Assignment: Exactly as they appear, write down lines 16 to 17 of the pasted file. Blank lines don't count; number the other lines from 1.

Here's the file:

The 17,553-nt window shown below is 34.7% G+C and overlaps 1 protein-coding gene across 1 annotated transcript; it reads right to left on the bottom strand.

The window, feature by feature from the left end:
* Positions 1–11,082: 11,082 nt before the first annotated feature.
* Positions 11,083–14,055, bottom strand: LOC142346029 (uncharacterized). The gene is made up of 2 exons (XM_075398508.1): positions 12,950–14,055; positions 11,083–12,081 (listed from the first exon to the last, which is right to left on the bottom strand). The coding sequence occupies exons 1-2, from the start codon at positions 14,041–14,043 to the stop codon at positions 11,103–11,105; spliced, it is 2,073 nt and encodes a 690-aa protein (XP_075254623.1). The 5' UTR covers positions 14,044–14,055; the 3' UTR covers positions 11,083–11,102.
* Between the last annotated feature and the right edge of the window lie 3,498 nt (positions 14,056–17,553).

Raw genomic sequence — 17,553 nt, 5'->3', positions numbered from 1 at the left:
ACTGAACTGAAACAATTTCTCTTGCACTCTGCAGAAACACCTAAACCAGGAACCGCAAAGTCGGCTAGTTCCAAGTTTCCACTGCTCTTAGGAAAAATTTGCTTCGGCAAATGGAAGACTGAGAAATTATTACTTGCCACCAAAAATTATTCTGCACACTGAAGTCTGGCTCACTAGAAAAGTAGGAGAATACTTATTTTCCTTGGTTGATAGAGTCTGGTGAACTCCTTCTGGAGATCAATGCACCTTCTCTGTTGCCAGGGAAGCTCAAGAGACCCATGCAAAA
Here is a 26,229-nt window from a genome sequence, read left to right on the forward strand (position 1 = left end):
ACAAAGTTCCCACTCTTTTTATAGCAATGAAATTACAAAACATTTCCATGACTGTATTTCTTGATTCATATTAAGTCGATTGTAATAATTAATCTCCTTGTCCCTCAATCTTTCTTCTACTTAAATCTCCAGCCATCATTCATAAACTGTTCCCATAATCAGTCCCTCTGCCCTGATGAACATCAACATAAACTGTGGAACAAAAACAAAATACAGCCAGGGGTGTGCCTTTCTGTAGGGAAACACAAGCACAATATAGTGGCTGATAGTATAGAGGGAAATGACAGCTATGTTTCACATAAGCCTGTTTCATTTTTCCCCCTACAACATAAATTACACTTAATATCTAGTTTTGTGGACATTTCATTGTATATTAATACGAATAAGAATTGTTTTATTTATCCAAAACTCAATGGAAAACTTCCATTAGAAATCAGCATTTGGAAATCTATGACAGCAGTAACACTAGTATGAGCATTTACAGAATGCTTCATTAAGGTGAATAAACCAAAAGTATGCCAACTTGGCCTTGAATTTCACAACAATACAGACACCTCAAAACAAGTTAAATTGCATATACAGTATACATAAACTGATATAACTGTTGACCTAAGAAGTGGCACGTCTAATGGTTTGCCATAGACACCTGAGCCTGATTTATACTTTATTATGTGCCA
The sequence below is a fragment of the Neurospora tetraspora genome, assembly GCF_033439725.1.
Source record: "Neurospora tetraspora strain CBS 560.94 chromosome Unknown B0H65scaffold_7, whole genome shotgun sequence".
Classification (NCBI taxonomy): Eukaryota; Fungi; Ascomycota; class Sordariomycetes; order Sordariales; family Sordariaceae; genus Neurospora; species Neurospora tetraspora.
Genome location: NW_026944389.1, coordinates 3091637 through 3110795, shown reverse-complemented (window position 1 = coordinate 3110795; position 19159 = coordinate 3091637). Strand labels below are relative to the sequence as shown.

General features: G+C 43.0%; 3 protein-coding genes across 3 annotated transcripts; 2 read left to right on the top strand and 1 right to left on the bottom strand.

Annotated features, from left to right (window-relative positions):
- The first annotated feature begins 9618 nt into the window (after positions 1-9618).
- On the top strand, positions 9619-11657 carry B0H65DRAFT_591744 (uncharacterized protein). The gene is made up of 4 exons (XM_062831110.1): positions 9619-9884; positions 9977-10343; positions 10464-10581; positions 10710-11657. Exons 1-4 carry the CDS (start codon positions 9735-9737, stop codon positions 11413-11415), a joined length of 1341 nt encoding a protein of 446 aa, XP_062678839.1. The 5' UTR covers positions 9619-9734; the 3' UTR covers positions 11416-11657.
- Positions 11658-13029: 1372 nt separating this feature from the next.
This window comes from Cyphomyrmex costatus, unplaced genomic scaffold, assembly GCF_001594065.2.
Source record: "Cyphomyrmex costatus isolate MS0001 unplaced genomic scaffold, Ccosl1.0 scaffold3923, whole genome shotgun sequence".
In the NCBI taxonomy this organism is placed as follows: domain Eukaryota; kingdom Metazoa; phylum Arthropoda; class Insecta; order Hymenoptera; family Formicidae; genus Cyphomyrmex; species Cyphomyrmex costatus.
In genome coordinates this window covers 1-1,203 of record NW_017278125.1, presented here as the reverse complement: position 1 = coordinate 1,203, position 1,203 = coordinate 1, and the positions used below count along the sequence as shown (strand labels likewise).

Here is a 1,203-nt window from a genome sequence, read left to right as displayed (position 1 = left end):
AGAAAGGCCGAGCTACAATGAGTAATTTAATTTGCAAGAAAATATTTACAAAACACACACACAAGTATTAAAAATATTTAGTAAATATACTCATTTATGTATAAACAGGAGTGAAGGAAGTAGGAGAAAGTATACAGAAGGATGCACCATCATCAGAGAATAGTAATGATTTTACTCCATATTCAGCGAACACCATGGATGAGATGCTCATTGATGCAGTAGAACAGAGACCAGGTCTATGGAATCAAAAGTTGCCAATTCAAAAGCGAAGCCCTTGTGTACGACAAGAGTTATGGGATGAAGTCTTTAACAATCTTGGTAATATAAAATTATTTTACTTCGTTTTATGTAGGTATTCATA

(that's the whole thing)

- The first annotated feature begins 9618 nt into the window (after positions 1-9618).
- On the top strand, positions 9619-11657 carry B0H65DRAFT_591744 (uncharacterized protein). The gene is made up of 4 exons (XM_062831110.1): positions 9619-9884; positions 9977-10343; positions 10464-10581; positions 10710-11657. Exons 1-4 carry the CDS (start codon positions 9735-9737, stop codon positions 11413-11415), a joined length of 1341 nt encoding a protein of 446 aa, XP_062678839.1. The 5' UTR covers positions 9619-9734; the 3' UTR covers positions 11416-11657.